The Family Connection in Mass Murders
September 4, 2001
Family killings are more common than the public generally supposes and can be easy to explain, criminologists report.
- James Alan Fox, a professor of criminal justice at Northeastern University in Boston, says that 40 percent of mass murders in the U.S. are in the family and "are not random shootings at a McDonald's or a shopping mall."
- Justice Department figures show that from 1976 to 1999, there were 194 mass slayings in which four or more family members were killed.
- That's an average of about eight a year.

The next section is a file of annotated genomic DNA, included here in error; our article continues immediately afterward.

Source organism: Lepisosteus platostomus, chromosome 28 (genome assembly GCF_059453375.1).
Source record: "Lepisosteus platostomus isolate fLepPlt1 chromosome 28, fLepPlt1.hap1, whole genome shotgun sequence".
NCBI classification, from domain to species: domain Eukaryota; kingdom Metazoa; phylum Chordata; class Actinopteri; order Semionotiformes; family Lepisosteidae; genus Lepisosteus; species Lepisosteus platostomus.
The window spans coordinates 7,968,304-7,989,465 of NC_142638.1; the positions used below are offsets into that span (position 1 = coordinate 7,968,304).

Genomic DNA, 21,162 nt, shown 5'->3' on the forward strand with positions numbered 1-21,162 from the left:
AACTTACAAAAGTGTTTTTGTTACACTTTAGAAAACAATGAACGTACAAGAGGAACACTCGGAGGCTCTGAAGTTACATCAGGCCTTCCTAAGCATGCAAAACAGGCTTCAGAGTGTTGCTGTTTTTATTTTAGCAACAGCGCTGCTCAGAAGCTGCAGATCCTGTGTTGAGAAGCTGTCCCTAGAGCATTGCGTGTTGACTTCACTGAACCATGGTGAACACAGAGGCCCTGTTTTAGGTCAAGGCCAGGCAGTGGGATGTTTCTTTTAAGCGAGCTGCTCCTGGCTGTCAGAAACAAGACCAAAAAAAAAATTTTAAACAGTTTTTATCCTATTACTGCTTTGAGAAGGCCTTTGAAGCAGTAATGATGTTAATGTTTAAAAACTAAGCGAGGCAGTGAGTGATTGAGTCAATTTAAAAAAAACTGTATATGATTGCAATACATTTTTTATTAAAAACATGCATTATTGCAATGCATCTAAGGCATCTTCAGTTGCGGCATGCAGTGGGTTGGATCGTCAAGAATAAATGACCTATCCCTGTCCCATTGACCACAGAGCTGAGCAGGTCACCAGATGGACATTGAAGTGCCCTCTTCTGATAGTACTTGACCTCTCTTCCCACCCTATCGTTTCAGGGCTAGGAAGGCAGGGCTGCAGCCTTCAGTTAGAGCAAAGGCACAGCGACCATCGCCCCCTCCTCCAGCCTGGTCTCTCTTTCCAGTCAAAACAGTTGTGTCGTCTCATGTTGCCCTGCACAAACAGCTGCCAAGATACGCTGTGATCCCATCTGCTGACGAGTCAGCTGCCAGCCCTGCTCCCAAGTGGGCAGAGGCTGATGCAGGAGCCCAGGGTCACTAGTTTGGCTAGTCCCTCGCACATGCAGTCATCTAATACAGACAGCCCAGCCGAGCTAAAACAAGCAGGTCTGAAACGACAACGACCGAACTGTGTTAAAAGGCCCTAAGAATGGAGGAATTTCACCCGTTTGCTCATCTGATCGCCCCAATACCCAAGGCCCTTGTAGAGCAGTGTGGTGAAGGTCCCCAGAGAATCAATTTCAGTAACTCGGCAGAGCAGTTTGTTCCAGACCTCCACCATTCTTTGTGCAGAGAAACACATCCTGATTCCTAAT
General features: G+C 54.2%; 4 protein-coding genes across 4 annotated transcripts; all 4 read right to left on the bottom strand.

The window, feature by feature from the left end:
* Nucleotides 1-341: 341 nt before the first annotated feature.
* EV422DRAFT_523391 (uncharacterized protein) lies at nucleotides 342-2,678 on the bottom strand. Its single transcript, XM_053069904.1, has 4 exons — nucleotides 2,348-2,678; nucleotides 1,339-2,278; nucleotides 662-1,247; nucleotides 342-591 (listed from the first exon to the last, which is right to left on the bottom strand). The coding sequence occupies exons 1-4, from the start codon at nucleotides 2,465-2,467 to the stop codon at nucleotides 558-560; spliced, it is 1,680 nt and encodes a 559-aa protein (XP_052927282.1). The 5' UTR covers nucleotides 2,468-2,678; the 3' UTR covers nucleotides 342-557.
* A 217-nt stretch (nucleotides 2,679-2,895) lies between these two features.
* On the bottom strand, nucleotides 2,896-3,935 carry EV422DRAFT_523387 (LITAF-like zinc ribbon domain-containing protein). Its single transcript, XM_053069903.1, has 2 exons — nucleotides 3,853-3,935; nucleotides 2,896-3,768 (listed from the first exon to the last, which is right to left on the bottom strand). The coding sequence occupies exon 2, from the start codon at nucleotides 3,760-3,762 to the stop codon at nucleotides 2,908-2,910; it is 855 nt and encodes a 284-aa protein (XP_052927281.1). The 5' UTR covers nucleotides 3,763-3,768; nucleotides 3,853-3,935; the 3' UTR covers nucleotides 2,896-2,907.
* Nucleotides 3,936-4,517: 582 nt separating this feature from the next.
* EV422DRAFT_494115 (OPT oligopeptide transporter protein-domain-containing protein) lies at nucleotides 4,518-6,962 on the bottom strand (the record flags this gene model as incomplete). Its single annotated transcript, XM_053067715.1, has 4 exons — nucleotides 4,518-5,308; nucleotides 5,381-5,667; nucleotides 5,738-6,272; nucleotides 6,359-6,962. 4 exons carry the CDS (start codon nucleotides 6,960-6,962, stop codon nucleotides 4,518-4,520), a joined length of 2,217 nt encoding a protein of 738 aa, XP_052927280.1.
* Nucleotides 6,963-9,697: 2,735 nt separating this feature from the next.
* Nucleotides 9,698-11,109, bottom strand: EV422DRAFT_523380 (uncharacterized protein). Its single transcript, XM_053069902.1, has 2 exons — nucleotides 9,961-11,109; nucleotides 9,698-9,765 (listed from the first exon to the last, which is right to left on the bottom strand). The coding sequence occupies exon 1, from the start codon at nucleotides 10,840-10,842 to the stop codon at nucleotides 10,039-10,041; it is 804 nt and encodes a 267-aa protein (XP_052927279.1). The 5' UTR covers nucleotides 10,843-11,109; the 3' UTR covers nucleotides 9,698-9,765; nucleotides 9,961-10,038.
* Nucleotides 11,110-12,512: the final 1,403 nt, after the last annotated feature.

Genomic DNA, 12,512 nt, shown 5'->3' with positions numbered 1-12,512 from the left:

- In the past 10 weeks, police have recorded 23 deaths in four violent incidents.
Fox theorizes that a man often kills to "get even" with a woman suspected of unfaithfulness or trying to end the relationship -- and he kills the children as an extension of her.
Jobless men may be prompted to kill because their sense of self-worth has been violated, according to Fox.
When one episode of slayings follows another, there is reason to believe a "copycat" principle is at work.
Source: Martin Kasindorf, "Mass Killings Often Not Random," USA Today, September 4, 2001.
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